‘The Irishman’ Review: Martin Scorsese Revisits and Reinvents Familiar Themes in Epic Crime Saga to Wondrous Results


As he nears his eighties, it’s impressive to think about how Martin Scorsese manages to find new ways to push the possibilities of what the medium of film can accomplish even as he continues treading familiar subject matter. And after having remained in development hell for so many years, he releases The Irishman for Netflix, which resulted in possibly his most expensive film and longest film to date, but considering the sort of original content that Netflix has been known to fund over the years it’s almost incredible to think that they would let Scorsese make a film of this sort with a budget that almost matches up with a modern superhero film. As familiar as the subject matter would be to many Scorsese fans, those entering expecting another GoodFellas or Casino will find themselves in for a whole other ride entirely; this may be one of his best films in recent memory too.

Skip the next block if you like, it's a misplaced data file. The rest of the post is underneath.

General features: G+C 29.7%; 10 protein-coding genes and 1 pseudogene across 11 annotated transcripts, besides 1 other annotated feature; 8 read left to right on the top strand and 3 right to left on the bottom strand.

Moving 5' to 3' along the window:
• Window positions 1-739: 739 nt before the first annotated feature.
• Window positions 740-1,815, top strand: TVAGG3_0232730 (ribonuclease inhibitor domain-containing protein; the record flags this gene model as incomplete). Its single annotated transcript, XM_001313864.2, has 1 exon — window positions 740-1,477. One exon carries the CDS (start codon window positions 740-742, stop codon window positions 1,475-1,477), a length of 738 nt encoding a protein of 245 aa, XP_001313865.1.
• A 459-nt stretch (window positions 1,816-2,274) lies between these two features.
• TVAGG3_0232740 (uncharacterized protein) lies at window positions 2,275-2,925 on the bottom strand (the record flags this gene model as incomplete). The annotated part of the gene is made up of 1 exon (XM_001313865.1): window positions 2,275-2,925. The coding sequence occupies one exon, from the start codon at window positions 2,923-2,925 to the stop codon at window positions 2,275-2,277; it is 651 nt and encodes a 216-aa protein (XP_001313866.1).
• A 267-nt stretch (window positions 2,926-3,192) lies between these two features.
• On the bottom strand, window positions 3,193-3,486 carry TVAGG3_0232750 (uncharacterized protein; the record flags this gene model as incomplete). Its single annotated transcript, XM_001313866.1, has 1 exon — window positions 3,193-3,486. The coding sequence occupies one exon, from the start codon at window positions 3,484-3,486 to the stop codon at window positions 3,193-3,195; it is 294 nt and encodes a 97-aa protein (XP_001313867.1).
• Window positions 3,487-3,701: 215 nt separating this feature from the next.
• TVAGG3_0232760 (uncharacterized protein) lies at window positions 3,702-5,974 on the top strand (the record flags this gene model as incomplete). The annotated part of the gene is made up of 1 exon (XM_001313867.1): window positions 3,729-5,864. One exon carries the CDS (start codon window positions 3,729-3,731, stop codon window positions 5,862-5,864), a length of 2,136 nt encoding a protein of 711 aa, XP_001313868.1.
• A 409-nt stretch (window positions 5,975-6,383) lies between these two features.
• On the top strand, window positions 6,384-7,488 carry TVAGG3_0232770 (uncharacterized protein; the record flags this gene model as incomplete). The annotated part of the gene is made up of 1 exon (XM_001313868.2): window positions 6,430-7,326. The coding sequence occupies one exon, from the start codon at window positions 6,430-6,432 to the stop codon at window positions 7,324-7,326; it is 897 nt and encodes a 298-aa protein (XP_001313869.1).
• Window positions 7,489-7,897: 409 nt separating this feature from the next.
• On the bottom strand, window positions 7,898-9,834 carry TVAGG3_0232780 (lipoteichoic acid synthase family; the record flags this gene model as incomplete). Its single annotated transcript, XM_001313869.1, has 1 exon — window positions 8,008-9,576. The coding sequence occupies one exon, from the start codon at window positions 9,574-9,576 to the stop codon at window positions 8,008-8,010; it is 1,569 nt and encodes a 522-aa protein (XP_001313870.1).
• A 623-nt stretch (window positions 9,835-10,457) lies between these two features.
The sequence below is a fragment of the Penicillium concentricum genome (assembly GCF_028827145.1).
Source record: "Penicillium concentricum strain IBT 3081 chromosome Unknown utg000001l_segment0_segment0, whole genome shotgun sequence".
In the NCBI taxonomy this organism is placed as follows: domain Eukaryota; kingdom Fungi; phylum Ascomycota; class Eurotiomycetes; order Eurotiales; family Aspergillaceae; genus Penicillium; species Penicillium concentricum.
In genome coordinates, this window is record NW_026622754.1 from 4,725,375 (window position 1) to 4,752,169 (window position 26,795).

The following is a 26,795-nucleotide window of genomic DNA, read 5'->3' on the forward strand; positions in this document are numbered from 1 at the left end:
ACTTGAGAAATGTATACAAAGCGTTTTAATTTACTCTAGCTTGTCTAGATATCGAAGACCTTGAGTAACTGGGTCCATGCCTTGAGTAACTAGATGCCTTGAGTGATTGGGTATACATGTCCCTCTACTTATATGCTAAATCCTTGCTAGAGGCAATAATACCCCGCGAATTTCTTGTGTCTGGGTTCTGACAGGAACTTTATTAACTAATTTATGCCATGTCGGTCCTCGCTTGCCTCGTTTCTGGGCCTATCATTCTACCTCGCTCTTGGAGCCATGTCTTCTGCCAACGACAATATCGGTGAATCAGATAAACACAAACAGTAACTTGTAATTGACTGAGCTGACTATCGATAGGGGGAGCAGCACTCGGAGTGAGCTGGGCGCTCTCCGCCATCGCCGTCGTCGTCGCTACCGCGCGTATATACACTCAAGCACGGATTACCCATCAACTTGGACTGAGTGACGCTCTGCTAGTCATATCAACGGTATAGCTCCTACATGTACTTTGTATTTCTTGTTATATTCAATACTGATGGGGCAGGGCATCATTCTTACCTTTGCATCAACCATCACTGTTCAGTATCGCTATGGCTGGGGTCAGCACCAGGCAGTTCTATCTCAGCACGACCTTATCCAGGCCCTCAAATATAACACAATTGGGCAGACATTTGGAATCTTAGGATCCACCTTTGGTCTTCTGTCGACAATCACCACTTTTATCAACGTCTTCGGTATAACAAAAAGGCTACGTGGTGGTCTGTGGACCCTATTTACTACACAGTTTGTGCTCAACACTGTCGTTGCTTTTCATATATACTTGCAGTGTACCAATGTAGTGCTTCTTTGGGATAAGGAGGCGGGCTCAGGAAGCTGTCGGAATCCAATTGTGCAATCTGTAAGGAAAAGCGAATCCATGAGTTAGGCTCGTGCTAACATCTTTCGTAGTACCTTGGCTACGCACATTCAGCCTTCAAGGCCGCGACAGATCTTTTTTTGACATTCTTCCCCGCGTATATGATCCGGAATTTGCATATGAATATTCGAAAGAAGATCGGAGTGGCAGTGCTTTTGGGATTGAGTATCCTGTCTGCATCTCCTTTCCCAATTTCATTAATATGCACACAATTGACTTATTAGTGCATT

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The Big Sick – Review


I’m not even sure why this movie needed to be two hours long, that’s just one thing on my mind the moment I finished The Big Sick. On the other hand, knowing how personal of a tale this was for Kumail Nanjiani to tell, I already knew that I was in for something sweet. As expected of a Sundance drama it’d be rather cutesy (perhaps maybe a bit too much), but I was ultimately won over despite the occasional qualm. What could already make itself out to be any other conventional romantic comedy proves to be something sweeter and incredibly thoughtful, maybe that was all it needed to be in order to hit every mark in which it does with ease.

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